At the start of the Civil War, Oglesby was appointed colonel of the 8th Illinois Volunteer Infantry Regiment. He was a well-liked commander, receiving the moniker "Uncle Dick" from his troops. He commanded his brigade at the battles of Fort Henry and Fort Donelson and soon after was promoted to the rank of brigadier general. He commanded troops during the Siege of Corinth. Oglesby sustained severe injuries in the Battle of Corinth in 1862 and was elevated to the status of major general that same year.[10]

After a brief period of recovery, Oglesby resumed military service in 1863. However, at the request of Abraham Lincoln, he abandoned his commission in 1864, successfully running for Illinois governor on the Republican ticket.[10]

He was present in the room at the Petersen House when President Abraham Lincoln died on April 15, 1865.[11]

Illinois politics

Oglesby Mansion on William Street in Decatur, Illinois where Oglesby and his wife Emma lived from 1874 to 1882

Oglesby first served as governor of Illinois from 1865 to 1869. During his tenure as governor, he advocated improving the quality of care of the mentally ill and for other groups of disabled citizens. He also signed legislation expanding the State Hospital system from one campus to three.[12] After his term ended, he practiced law until 1872, when he agreed to a scheme in which Oglesby ran again for governor, but turned the office over to the lieutenant governor immediately after inauguration in return for a seat in the U.S. Senate. He served as a Senator from 1873 until 1879. In 1884, he was reelected governor for a third time, becoming the first man in Illinois history to serve three times as governor. At the end of his third term as governor, he tried unsuccessfully to be reelected to his Senate seat. He spent his remaining years in retirement and died at his "Oglehurst" estate in Elkhart, Illinois. He is buried there in Elkhart Cemetery. There is a statue of Richard J. Oglesby in Lincoln Park, Chicago.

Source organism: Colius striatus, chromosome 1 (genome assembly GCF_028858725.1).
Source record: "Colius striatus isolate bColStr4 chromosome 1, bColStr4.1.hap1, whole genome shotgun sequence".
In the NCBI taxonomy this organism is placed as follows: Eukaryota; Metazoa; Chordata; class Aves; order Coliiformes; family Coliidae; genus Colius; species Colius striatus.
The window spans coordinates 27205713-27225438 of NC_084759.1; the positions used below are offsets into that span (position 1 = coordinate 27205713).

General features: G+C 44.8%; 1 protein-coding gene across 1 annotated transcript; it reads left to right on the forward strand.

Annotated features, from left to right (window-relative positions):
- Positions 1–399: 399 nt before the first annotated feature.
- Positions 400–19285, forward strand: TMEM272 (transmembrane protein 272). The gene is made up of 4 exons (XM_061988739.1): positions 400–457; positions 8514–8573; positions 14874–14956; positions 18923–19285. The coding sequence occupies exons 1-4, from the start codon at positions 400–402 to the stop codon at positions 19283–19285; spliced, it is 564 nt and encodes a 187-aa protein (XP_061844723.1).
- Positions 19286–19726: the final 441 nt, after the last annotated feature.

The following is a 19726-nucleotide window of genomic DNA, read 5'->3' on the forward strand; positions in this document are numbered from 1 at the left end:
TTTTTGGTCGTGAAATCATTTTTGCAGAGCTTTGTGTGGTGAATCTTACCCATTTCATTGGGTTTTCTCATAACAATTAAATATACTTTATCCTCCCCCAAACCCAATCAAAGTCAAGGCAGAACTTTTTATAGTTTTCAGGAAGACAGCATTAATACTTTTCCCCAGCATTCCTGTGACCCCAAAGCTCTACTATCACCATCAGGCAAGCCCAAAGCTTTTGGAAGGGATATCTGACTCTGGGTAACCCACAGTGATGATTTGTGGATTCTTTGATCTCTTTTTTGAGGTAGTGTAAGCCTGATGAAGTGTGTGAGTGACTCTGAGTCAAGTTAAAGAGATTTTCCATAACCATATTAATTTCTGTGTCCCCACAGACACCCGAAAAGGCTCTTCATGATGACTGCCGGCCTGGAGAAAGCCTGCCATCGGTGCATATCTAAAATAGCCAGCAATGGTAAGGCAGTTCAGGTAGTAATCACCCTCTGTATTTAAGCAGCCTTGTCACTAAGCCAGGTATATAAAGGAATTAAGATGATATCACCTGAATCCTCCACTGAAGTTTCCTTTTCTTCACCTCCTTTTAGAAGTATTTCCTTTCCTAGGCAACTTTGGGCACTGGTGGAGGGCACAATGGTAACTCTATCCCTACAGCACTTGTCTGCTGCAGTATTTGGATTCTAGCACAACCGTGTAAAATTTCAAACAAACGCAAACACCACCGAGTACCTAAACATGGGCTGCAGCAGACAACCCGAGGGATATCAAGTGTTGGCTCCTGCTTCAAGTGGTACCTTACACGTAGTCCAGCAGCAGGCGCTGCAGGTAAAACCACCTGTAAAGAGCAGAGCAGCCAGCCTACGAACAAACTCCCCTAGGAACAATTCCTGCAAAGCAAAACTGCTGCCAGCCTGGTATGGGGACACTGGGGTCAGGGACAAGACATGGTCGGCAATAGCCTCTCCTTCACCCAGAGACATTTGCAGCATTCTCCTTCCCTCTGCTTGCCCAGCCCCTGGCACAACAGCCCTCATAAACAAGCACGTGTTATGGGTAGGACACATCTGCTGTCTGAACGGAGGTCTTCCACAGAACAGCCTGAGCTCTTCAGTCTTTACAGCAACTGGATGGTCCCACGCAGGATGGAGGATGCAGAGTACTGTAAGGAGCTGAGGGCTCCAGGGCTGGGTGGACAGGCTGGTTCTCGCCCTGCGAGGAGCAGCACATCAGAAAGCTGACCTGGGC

His son, John G. Oglesby, was a two time Lieutenant Governor of Illinois.

See also



  1. ^ "History of Oglesby, Illinois". City of Oglesby. Archived from the original on May 18, 2022. Retrieved May 18, 2022.
  2. ^ "Richard J. Oglesby Elementary". Richard J. Oglesby Elementary. Chicago Public Schools. Retrieved April 20, 2022.
  3. ^ "Oglesby Elementary School". Oglesby Elementary School. Google Maps. Retrieved April 20, 2022.
  4. ^ "Richard J. Oglesby". Portrait and Biographical Album of Champaign County, Illinois. Chapman Brothers, Chicago, 1887. Retrieved June 23, 2011.
  5. ^ "Governor Oglesby and Family". Oglesby Mansion. Retrieved May 18, 2022.
  6. ^ Lincoln's Rail-Splitter by Mark Plummer 2001
  7. ^ "The Oglesby Mansion in Decatur, Illinois". Archived from the original on October 19, 2014. Retrieved February 21, 2011.
  8. ^ Terry's Guide to Mexico, 1909, page=506, repeated in following editions thru at least 1947
  9. ^ Eicher, p. 408.
  10. ^ a b "Richard James Oglesby". American Battlefield Trust. Retrieved May 18, 2022.
  11. ^ "Abraham Lincoln in Illinois". Retrieved May 18, 2022.
  12. ^ Briska, William (1997). The History of Elgin Mental Health Center: Evolution of a State Hospital. Crossroads Communications. p. 12. ISBN 0-916445-45-3.


  • Eicher, John H., and David J. Eicher. Civil War High Commands. Stanford, CA: Stanford University Press, 2001. ISBN 0-8047-3641-3.
  • Warner, Ezra J. Generals in Blue: Lives of the Union Commanders. Baton Rouge: Louisiana State University Press, 1964. ISBN 0-8071-0822-7.

Further reading

Party political offices
Preceded by Republican nominee for Governor of Illinois
Succeeded by
John M. Palmer
Preceded by Republican nominee for Governor of Illinois
Succeeded by
Shelby Moore Cullom
Preceded by Republican nominee for Governor of Illinois
Succeeded by
Political offices
Preceded by Governor of Illinois
Succeeded by
Preceded by Governor of Illinois
Succeeded by
Preceded by Governor of Illinois
Succeeded by
U.S. Senate
Preceded by U.S. senator (Class 3) from Illinois
Served alongside: John A. Logan, David Davis
Succeeded by